A share in one of the world's most storied football clubs is once again up for grabs. The Glazer family's flotation of 10 per cent of Manchester United on the New York Stock Exchange today marks the end of a long and bumpy road.
The family, which took the club private in a £790m leveraged buyout in 2005, explored a float in Singapore and Hong Kong last year, but were forced to retreat in the face of weak demand. And the New York share issue had to be delayed because of market volatility last month. At one stage, it looked like the whole deal might be shelved.
But now the sale is finally away. So what does it mean for investors, for fans and football itself? Commentators have tended to analyse the float either from the perspective of the shareholder or the supporter. And neither is a pretty picture. The Glazers have pushed through an aggressive valuation for the shares. The $18-$20 price puts a value on the entire club at around $3bn, around 26 times the club's annual earnings. Analysts have pointed out that an established media company such as Disney is only presently valued at just 10 times earnings.
Although the Glazers will probably offload the shares at their demanded price, attention will quickly turn to the level at which they trade in the market. Facebook shares are down by almost 50 per cent since the social networking site's much hyped floatation earlier this year, leaving early investors feeling conned.
Some have suggested the only financial logic for buying the shares is that the club could be targeted by a wealthy private investor who will have to buy out all the equity holders at a premium to secure the prize.
If the Glazers' promises of capital gain do not materialise in the coming years, new shareholders will not have an opportunity to influence the running of the club. The brothers have put in place a two-class voting structure which means the family retain almost total control through B shares that have 10 times the voting power of those that are publicly traded. Manchester United shareholders will buy risk without control.
It is one thing for someone like Rupert Murdoch, who built his News Corp business from almost nothing, to treat shareholders as second-class corporate citizens. But the Glazers did not found Manchester United. They used money borrowed from bankers and hedge funds to acquire the club when it was already one of the most successful sporting institutions in the world.But what stinks even more than the rough treatment of gullible shareholders to many of the club's fans, including this one, is the fact that a sporting institution – one of Britain's most treasured community assets – is being relentlessly milked for the private profit of a single family.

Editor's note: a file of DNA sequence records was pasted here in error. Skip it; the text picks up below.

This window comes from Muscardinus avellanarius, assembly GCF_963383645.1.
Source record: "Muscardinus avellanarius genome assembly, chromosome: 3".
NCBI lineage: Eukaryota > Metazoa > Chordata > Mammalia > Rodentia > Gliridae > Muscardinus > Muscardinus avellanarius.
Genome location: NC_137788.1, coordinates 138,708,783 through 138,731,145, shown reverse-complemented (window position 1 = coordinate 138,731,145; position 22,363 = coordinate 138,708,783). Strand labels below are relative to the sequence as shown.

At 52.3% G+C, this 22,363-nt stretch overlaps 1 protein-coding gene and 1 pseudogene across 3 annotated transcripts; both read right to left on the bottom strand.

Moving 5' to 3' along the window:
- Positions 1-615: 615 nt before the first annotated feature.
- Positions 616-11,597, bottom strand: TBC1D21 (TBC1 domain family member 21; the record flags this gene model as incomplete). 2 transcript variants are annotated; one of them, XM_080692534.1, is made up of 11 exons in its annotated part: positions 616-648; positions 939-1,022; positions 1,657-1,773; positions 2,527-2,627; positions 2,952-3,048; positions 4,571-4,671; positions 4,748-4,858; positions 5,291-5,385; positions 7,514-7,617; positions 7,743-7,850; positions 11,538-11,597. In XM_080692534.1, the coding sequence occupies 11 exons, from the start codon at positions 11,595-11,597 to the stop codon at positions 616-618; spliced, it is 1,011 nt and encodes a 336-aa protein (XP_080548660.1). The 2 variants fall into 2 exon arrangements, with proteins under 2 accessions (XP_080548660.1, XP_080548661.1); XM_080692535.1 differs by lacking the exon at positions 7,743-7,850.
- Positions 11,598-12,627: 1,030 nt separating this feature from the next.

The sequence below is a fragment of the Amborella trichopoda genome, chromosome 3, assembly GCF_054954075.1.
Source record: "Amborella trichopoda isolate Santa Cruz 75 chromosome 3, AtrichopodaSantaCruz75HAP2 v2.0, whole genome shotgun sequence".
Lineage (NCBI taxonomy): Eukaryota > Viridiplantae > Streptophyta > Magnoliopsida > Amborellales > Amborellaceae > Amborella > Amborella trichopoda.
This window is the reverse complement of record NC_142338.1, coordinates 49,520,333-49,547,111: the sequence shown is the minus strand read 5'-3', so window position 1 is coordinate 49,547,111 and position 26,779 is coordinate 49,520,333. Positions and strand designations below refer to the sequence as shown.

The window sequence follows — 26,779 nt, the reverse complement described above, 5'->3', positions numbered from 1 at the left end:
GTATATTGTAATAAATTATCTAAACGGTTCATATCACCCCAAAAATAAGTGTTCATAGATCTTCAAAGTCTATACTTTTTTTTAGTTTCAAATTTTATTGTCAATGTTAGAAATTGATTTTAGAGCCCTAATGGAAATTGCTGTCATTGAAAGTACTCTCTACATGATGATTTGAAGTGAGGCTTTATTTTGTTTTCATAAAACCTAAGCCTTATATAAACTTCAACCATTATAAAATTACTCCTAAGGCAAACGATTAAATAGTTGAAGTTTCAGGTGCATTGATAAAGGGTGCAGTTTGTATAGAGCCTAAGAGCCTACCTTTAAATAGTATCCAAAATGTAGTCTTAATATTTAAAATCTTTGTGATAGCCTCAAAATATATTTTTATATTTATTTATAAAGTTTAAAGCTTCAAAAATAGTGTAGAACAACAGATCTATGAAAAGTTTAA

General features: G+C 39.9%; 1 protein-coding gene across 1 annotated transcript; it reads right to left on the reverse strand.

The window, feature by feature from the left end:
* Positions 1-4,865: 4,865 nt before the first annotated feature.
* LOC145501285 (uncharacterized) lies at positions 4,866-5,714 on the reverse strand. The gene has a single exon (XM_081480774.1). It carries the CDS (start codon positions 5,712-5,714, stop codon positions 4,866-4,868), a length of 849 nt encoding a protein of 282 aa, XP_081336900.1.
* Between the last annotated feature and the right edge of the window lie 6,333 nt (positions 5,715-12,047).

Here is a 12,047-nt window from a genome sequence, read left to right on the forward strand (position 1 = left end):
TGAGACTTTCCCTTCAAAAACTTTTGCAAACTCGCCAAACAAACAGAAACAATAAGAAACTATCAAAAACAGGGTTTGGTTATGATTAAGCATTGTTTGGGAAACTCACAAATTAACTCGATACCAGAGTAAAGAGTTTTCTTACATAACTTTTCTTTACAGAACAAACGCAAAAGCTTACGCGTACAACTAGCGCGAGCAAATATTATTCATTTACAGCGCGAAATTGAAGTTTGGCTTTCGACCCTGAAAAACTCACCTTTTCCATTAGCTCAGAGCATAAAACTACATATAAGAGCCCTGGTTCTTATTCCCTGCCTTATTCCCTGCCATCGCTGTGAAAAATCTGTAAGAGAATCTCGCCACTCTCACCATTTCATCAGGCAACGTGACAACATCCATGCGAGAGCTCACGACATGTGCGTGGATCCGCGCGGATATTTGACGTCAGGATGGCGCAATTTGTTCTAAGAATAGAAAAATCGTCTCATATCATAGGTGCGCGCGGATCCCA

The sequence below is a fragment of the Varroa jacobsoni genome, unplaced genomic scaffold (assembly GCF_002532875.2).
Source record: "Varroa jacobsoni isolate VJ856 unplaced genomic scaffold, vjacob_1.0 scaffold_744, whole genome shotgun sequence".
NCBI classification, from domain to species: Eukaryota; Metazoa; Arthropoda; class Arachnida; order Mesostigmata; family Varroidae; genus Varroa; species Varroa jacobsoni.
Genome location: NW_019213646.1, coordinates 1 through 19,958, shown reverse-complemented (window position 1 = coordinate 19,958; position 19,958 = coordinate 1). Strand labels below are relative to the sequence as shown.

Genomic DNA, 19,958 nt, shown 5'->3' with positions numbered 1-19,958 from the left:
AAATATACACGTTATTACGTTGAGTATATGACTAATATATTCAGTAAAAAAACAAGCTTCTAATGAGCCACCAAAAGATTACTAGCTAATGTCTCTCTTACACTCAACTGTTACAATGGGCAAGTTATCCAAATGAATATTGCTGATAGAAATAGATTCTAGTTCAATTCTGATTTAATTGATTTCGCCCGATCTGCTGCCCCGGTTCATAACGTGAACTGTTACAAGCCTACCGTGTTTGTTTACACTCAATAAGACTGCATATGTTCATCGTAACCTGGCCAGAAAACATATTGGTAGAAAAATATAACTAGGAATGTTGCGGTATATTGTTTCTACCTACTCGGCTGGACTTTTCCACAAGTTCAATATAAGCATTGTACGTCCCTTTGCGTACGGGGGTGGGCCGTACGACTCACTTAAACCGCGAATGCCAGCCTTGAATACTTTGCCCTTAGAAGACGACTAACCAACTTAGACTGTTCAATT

The Glazers had initially suggested that the new money raised from this float would be used to pay down debt that the family heaped on the club after the 2005 buyout. At the last count, this stood at £437m, a bigger debt burden than any other in English football. But it has since emerged that half the proceeds from the share sales will go in to the Glazers' personal pockets.
This fits a depressing pattern. The Glazers' takeover has already sucked more than £500m out of the club since 2005 in debt interest payments, administrative costs and fees paid to the family. And over this period ticket prices have risen well above inflation, pricing out many of the club's longstanding local supporters.
Shareholders and the clubs' fans actually have a common interest. Both want the team to fulfil its potential on the pitch and for the club to have a sustainable financial structure. Early dismissal from the lucrative Champions League for a few seasons would present serious financial problems, even for a club as wealthy as United.
And relegation from the Premier League would be an economic disaster. That might sound an outlandish prospect for such a successful club, but there are signs that the huge debt pile the Glazers have heaped on United is finally beginning to hinder its ability to compete with the best teams in England and Europe.
The Glazers have successfully driven up commercial revenues – particularly sponsorship – in the years since they took control. But spending on players has been modest in recent years despite the manifest need to strengthen the squad in vital areas. The 2011/12 season was the first since 2005 in which the club has not won a trophy.
And there are growing fears that when the club's veteran manager, Sir Alex Ferguson, retires, as he surely must in the coming years, it will be difficult to attract a top class replacement who will be willing to work within a limited transfer budget.
The curse of Manchester United is that while the Glazers remain in charge of the club's destiny and while their debt remains hanging around the institution's neck it is difficult – for either shareholders or fans – to see brighter days ahead.
Fan power: Major brands targeted by supporters
The Glazers have struck some massive sponsorship deals since 2005 after persuading companies of Manchester United's vast popularity. The most recent has been the $659m (£422m) shirt deal with General Motors Chevrolet.
But the Manchester United Supporters' Trust (MUST), which organised the anti-Glazer "Green and Gold" protests, last week issued a head-on challenge to this aspect of the family's business model when they launched a global boycott of the club's sponsors in protest against the float. Manchester United fans have been asked not to buy products manufactured by the club's sponsors, which include, Aon, DHL, Chevrolet, Hublot, Smirnoff and Nike.
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